Mission Work


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 Mission Work

​​The Pontifical Mission Societies of the Diocese of Greensburg, responding to the church document "Mission Ad Gentes," continues to vigorously pursue its role in the evangelization of peoples. This is accomplished through educational programs, appeals from workers in the mission fields, and the charism of prayer. Together we bring forth the kingdom of God.
_MotherTeresa.gifMother Teresa
More than a decade after her death, Blessed Mother Teresa of Calcutta, known as the “Saint of the Gutters” for her work with the poor, still inspires the faithful to dedicate their lives to serving others. "In her, we perceive the urgency to put oneself in a state of service, especially for the poorest and most forgotten, the last of the last," said then Pope Joh​n Paul​ II, Oct. 19, 2003, during the beatification of the beloved Nobel Prize-win​ning nun, who died in 1997 at the age of 87.

 

Today, the sisters and brothers of Mother Teresa’s order, the Missionaries of Charity, founded in 1950, continue her work in the slums of Calcutta, India, and around the world.


_FultonSheen.gifArchbishop
Fulton 
J. Sheen

Evangelization was a gift for Archbishop
Fu​lton J. Shee​n​
, one of the best “spokesmen” the Catholic Church has ever had. He spread the word to the masses via a national radio broadcast beginning in 1930, and, later, a weekly prime-time television program that reached millions. Archbishop Sheen 
was director of the Society for the Propagation of the Faith from 1950 to 1966, when he was named bishop of Rochester, N.Y. 

 

"Everything that you have so tirelessly accomplished in the past, by deed and by the spoken word, to feed Christ's flock has won for you universal acclaim. We now nourish the fond hope that in the future you will vigorously undertake even greater things,” said then Pope Paul VI, in a 1966 letter appointing him to the post.

 How To Help

The Mission Office encourages individuals of all ages to dedicate time, talent and treasure to the local and world missions. 
 
_april_smith.jpgEach month, the Mission Office receives more than 100 requests from missionaries, schools and religious communities locally and from around the world. The office reviews each request and, if able, extends assistance. Funds come from the people of the diocese, the Mission Cooperative Program and collections held throughout the year.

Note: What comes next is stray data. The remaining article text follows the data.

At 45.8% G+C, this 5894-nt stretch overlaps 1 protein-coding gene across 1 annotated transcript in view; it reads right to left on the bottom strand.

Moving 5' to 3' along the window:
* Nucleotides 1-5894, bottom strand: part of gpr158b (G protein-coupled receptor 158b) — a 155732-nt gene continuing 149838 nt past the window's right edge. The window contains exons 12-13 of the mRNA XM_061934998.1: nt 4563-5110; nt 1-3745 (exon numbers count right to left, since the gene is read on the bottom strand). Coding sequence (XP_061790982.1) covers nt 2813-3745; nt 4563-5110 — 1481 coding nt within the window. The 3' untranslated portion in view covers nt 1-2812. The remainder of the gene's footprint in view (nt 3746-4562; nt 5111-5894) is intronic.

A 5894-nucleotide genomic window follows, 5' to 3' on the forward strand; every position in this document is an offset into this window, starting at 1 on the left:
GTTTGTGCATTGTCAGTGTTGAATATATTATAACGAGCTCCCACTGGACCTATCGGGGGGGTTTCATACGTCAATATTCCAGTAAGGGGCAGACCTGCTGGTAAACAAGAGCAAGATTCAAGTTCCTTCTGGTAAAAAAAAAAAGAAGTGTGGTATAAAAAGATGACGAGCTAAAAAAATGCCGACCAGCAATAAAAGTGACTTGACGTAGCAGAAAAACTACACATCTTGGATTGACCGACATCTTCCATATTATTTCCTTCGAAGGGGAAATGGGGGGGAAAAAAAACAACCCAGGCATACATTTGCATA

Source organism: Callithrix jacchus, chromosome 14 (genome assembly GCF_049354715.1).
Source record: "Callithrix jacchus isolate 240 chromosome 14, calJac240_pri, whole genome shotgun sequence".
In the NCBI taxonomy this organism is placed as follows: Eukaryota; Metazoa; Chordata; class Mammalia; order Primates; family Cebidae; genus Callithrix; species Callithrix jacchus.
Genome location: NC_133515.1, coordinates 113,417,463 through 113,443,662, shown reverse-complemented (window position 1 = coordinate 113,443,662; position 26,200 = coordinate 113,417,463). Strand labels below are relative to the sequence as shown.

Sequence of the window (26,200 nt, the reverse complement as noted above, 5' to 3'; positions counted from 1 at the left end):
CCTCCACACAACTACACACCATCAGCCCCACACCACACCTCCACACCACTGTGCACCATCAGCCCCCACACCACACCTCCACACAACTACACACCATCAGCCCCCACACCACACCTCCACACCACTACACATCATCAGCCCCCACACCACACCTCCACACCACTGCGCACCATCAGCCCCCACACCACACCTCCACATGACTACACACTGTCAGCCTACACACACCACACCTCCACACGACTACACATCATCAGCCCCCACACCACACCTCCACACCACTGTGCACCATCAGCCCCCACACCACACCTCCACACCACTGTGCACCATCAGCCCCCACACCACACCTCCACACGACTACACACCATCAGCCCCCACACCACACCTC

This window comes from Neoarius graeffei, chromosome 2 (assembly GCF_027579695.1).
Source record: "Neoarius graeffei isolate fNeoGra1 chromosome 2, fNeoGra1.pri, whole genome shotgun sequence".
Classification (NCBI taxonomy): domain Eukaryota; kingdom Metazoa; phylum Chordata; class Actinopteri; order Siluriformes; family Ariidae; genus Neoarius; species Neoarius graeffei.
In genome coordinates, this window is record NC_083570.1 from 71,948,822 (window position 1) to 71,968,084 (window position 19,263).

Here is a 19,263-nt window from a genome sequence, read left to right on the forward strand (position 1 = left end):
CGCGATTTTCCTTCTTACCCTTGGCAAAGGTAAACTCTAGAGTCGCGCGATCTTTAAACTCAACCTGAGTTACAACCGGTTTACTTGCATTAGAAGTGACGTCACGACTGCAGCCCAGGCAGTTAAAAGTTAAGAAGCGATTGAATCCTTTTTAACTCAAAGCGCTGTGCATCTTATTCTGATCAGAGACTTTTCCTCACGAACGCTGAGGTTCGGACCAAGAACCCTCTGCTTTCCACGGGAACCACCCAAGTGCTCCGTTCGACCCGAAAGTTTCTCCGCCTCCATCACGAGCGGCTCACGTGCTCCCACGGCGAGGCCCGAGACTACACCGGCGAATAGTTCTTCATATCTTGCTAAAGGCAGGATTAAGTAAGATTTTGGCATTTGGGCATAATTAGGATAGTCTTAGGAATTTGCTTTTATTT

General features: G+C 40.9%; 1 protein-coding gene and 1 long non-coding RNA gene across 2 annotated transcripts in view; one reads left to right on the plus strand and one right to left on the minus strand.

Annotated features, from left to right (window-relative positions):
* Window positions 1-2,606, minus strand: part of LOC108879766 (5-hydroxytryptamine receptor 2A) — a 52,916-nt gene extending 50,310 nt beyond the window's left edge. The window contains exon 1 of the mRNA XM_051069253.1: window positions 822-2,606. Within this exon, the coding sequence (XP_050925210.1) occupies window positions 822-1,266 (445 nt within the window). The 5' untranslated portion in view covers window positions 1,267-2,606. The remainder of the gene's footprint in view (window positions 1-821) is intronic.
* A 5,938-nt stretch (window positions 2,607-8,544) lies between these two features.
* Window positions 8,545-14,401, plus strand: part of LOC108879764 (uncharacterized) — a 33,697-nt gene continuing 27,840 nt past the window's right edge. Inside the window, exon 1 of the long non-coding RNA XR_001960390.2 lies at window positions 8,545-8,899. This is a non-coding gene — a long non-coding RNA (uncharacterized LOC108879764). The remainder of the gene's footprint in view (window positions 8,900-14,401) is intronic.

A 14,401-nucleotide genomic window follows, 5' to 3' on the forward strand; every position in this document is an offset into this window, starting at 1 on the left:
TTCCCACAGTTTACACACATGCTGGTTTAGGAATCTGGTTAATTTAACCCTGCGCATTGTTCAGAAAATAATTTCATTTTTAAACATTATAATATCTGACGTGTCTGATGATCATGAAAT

Local Missions
The Ligonier-based Rich in Mercy Mis​sion Institute works to meet the material and spiritual needs of the poor in Haiti. The Institute sponsors “reverse mission” pilgrimages and support in the form of medicine, medical and school supplies, and other goods to clinics, schools and orphanages, as well as grants for educational scholarships and sustainable development projects.

Rendu Servi​ces, based in Dunbar, provides services to needy people in Fayette County, including a mobile health van, parish nursing and a monthly food bank. Rendu Services also partners with the Fayette County Housing Authority to provide an after-school program and educational and recreational activities for children, educational and recreational programs for adults, and health and recreational programs for families.
 
​The Mission Office also assists seminarians from mission-funded dioceses attending Saint V​incent Seminary in Latrobe. The seminary is the fourth oldest Catholic seminary in the United States, shaped by the Benedictine heritage of liturgical prayer, study, hospitality and community. 

 Worldwide Missions
​​Catholic Volunteer Network, established in 1963, is a non-profit membership organization of 215 domestic and international volunteer and lay mission programs. They foster and promote full-time domestic and international faith-based volunteer service opportunities for people of all ages, backgrounds, and skills. As the leading membership organization of Christian volunteer and mission programs, we support and enhance the work of our members through volunteer recruitment, training and resources, networking opportunities, and advocacy.